Bilateral Aviation Safety Agreements: Pro or Con?

Terms of bilateral aviation safety agreements can be tricky, but on balance they are often helpful, especially for smaller MROs.

Printed headline: Bilateral or Bust?

“To reduce compliance costs, improve access to foreign customers, and make oversight more efficient, Congress should encourage the FAA to enter into more Bilateral Aviation Safety Agreements [BASAs] and should refrain from enacting legislation that disrupts current international aviation accords.”

That statement, or something like it, has been included among ARSA’s legislative priorities every year in recent memory. We represent a global industry, and the association supports intergovernment agreements that make oversight and compliance more efficient. BASAs make it easier for companies in one country to obtain the approval necessary to work on aviation products registered in another. ARSA encourages legislators, regulators and anyone else who will listen to recognize and reinforce “the important economic benefits of bilateral agreements.”

Those talking points are all sensible, but in the spirit of continuous improvement and to ensure our policy objectives are aligned with industry needs, ARSA’s team regularly reevaluates our positions. So are bilateral agreements really working for the benefit of industry?

The economic data suggests they are. BASAs allow regulators to rely on each other’s findings when issuing or renewing approvals so, for example, rather than undergoing a full-blown certification process when applying for an approval from a foreign civil aviation authority (CAA), a U.S. company can use its FAA certificate and compliance with FAA regulations as the basis for the other country’s certificate. That saves both companies and regulators resources—time, after all, is money.

A 2011 ARSA study found that the cost for a U.S. repair station to be approved by the Civil Aviation Administration of China (with which the U.S. does not have a bilateral agreement) was almost three times the cost of gaining approval by the European Aviation Safety Agency (EASA) under the U.S.-European Union bilateral. The study reinforced the notion that small businesses benefit disproportionately from BASAs because big companies have more business activity over which to amortize certification costs. Thanks to the streamlined application and oversight process established by the U.S.-EU BASA, more than one-third of U.S. repair stations now hold EASA certificates and are serving a transatlantic customer base.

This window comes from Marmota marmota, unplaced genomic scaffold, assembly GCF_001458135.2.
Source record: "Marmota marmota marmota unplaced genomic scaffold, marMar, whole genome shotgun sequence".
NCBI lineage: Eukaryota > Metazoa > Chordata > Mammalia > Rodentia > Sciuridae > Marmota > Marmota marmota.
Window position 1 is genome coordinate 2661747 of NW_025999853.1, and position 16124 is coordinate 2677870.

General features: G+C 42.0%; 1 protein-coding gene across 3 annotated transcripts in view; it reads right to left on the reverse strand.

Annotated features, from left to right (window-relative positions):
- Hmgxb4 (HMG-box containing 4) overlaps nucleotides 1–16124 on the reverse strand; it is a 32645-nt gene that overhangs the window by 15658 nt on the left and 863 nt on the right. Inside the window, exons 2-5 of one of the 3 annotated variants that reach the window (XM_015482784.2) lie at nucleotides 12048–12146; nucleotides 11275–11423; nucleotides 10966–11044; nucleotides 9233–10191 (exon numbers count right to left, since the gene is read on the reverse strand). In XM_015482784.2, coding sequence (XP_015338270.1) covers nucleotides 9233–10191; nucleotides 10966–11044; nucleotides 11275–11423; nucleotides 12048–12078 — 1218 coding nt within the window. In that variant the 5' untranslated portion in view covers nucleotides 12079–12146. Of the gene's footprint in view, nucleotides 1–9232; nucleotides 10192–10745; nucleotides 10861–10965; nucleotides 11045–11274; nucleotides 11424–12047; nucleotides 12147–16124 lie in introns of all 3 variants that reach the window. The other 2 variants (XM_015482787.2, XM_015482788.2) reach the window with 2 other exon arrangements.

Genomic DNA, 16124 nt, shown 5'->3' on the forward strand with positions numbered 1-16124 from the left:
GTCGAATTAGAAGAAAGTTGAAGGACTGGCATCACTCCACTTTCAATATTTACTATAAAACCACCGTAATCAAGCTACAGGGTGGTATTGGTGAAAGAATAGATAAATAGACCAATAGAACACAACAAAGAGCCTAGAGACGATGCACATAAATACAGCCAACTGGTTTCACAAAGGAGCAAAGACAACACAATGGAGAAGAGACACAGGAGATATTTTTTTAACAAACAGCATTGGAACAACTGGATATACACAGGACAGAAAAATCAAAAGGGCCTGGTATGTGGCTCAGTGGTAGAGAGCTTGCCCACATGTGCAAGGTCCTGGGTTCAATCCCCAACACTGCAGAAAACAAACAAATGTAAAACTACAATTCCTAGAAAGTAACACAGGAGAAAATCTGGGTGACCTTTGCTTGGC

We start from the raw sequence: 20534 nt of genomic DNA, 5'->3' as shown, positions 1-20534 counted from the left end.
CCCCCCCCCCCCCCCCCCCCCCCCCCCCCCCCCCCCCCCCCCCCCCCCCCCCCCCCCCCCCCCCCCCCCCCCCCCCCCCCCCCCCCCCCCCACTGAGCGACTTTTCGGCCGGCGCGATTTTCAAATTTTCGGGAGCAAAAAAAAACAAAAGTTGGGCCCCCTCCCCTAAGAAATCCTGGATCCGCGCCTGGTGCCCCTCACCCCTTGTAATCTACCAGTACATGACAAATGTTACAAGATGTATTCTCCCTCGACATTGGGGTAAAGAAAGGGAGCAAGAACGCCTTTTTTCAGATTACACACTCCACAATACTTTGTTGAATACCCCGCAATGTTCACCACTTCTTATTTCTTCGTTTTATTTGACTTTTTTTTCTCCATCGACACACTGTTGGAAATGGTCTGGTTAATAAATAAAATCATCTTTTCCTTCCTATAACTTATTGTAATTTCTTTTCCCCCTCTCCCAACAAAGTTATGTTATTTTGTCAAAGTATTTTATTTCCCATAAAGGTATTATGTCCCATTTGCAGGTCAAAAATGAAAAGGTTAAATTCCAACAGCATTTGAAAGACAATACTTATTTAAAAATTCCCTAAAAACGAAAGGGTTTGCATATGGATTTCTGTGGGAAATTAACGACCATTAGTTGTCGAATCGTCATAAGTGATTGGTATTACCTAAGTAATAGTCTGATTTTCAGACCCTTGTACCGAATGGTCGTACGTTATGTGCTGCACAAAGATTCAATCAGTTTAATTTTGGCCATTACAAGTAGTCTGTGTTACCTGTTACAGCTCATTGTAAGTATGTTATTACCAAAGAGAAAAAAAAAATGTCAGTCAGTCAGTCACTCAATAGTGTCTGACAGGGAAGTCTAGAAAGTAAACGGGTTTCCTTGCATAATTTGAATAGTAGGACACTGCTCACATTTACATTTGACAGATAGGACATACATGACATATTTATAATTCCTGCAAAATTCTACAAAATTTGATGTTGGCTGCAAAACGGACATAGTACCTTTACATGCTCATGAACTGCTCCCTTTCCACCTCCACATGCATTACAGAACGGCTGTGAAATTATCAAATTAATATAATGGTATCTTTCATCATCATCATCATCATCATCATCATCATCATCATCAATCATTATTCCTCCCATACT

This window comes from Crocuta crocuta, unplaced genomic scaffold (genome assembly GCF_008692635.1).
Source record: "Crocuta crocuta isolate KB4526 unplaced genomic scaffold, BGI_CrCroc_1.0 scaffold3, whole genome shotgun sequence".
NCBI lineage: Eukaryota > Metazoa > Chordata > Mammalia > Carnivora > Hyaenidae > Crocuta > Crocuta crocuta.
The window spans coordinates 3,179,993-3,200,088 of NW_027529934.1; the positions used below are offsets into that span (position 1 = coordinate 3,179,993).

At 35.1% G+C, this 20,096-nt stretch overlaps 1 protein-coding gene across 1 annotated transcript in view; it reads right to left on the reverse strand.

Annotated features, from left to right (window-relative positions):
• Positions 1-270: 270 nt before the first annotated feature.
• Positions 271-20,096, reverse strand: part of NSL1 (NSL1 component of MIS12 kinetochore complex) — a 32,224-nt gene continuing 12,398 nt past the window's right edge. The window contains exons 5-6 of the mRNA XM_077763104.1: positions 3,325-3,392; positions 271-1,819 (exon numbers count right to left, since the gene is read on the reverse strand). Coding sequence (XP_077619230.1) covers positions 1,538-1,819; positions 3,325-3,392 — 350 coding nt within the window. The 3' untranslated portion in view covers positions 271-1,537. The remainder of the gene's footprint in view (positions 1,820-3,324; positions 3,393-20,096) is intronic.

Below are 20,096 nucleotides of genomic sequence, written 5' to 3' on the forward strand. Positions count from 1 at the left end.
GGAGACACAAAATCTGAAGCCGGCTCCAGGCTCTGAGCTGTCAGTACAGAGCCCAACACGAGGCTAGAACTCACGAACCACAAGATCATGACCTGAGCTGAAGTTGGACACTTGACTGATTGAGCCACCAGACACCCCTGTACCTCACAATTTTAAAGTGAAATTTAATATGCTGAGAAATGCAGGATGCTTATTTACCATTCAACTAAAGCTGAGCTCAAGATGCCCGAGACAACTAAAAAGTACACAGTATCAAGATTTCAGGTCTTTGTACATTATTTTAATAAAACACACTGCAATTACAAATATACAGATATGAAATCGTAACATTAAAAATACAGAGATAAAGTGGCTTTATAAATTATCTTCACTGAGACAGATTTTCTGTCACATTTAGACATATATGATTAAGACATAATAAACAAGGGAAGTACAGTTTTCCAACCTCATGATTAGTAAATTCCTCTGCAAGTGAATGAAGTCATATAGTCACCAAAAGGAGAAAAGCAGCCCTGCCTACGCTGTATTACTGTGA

But certifications based on BASAs also have their limitations. A foreign certificate doesn’t allow your facility to work on every aviation product registered in that country. Because the certification from the domestic CAA serves as the basis for the foreign certificate, the domestic compliance obligations and ratings carry over to the foreign certificate. So, for example, if an aviation product registered in Europe doesn’t have a U.S. type certificate, it is regulatorily impossible for a U.S. repair station to work on it.

Another problem became evident to EASA-approval holders in the U.S. earlier this year. During the government shutdown, FAA employees responsible for forwarding certificate renewal requests to EASA were furloughed. The result? Many U.S. companies faced the risk that their EASA certification would expire. The situation was ultimately resolved but not before causing a lot of headaches for U.S. repair stations and both civil aviation authorities.

In the absence of a BASA, or to work beyond the scope of the domestic ratings and limitations, one must apply for a “full-blown” certificate from that CAA. While doing so can provide more certainty and flexibility in the long run, there will be additional costs. Aside from the investment associated with the certification—application fees, paying for foreign regulators to travel to inspect your facility, etc.—MRO providers will incur significant internal costs. Those will include creating a new system to comply separately with foreign rules (that are inconsistent with U.S. regulations) and dealing with rules written in a language other than English.

In the final analysis, the current system of BASAs has made it easier for maintenance organizations to gain the approvals necessary to serve most foreign customers. That, in turn, contributes to the industry’s growth and has yielded compliance cost savings. We’re also mindful of the oversight efficiencies BASAs create. The challenge for regulators is how to oversee a growing, global industry without proportionate increases in their budgets. Relying on trusted foreign government partners is clearly part of the solution. But there’s plenty of room for improvement. The U.S.-Canada bilateral agreement, which allows certificated maintenance facilities on both sides of the border to work on products registered in the other country without obtaining additional certification, is a model that must be embraced more widely.

ARSA stands by its commitment to BASAs but, as always, welcomes input.

Sarah MacLeod is a managing member of Obadal, Filler, MacLeod & Klein, PLC, and a founder and executive director of the Aeronautical Repair Station Association.

Christian A. Klein is a managing member of Obadal, Filler, MacLeod & Klein, PLC, overseeing the firm’s policy advocacy practice.  He is executive vice president of the Aeronautical Repair Station Association.

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